Dark Blue Almost Black and Gordos) and one short (Traumalogía), Daniel Sánchez Arévalo has quickly become one of TM's favorite Spanish filmmakers -- one who is full of energy, ideas and style. So hopes were very high for his new film COUSINHOOD (Primos), which is making its US debut this weekend as part of the FSLC's Spanish Cinema Now series.
Hangover movies is perhaps not so far out of line. In Cousinhood, three cousins -- one of whom (Quim Gutiérrez, above, of Bloody May and Dark Blue Almost Black) has been stood up at his wedding -- decide to head back to their childhood village to "reconnect." Which they do, in spades. The other two primos are played by the filmmaker's regular, Raúl Arévalo (below), and by Adrián Lastra, both of whom have problems of their own.The former has trouble connecting with women he truly might care about, the latter is besieged with medical problems, some real some not so.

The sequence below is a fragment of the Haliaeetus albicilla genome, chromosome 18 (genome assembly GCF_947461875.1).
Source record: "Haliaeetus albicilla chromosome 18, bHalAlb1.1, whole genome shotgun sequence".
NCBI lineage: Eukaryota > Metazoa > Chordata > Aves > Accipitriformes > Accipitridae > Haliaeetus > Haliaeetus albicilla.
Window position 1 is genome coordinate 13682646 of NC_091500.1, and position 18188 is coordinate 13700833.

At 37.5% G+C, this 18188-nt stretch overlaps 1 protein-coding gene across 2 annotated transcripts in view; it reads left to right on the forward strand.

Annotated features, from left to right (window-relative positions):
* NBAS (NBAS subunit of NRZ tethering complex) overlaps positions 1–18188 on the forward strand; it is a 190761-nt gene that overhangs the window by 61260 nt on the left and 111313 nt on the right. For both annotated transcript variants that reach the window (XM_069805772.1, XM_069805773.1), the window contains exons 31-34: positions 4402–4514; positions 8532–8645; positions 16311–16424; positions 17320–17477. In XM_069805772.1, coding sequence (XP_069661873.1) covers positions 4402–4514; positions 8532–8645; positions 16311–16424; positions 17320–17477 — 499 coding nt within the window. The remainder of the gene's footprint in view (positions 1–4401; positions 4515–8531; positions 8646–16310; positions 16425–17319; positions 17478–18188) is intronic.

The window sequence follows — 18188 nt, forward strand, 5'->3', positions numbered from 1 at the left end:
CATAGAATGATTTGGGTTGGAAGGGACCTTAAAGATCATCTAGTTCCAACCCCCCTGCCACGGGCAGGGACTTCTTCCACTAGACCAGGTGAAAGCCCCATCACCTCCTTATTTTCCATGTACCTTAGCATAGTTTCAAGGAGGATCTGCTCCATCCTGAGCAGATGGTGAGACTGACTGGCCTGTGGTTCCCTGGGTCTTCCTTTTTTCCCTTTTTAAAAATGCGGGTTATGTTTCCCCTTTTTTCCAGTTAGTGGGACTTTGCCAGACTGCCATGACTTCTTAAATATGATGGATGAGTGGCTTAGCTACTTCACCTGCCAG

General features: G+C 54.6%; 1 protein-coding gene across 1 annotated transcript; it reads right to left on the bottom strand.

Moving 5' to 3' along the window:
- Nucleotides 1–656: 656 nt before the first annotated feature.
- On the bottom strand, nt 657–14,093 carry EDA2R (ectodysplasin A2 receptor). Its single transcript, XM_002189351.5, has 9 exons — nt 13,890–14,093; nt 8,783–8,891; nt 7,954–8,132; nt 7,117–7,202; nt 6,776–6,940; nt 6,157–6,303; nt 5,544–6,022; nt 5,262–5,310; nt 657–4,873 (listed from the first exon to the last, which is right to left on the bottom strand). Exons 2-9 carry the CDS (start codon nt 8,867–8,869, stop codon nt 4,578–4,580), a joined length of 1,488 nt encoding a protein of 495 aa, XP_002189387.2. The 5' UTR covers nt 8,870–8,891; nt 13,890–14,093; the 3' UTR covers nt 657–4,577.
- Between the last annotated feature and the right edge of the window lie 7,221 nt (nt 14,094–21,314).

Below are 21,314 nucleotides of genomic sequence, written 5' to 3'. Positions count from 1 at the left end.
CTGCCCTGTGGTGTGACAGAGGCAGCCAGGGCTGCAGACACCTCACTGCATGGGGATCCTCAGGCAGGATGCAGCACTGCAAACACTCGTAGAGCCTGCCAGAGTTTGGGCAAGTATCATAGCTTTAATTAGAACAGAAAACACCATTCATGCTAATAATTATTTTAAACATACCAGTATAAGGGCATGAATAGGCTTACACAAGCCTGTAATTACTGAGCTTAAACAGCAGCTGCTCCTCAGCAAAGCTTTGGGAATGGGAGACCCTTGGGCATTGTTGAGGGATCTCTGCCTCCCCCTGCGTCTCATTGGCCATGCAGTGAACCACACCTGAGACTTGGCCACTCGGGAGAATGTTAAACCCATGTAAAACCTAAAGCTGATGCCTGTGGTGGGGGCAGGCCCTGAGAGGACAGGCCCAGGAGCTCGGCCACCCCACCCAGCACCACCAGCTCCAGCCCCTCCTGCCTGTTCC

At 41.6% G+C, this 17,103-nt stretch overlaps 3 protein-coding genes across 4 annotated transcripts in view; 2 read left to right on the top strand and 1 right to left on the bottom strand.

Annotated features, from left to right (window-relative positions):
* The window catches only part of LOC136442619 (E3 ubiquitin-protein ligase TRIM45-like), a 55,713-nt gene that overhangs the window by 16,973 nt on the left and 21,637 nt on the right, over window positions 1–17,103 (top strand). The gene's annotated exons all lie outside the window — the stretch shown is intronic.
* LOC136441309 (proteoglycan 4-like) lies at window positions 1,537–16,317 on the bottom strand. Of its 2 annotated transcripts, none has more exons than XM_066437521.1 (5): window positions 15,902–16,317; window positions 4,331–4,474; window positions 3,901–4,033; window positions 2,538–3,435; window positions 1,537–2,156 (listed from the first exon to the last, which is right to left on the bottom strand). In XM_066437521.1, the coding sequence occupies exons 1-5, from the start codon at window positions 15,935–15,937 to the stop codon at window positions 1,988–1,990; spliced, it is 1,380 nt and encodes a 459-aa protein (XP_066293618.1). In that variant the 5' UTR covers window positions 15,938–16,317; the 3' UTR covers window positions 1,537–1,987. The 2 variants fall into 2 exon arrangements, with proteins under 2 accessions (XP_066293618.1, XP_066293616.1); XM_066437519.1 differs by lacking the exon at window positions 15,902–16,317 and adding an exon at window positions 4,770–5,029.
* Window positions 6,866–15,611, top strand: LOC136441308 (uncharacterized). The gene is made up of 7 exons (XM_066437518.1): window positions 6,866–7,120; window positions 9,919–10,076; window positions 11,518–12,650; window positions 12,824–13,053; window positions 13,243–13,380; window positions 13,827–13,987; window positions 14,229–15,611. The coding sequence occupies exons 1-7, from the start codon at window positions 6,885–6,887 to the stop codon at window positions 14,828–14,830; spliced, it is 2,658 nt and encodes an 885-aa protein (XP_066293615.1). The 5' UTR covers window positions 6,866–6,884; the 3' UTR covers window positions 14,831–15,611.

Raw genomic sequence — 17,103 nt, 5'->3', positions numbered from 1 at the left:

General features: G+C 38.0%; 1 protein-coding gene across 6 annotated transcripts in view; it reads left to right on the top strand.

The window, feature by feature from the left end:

Antonio de la Torre (below, from Gordos and The Last Circus) and, in the leading female role, the lovely Inma Cuesta, who helps keep the movie grounded. There's plenty of color, scenery, food and events. But finally, all of it seems more manufactured than organic. Still, this is the filmmaker's most successful movie so far, box-office-wise, and attention is being paid. (See the interview below for more specifics on the ups and down of success, and letting go of the dark side.)
Walter Reade Theater.
Quim: It does. Thank you.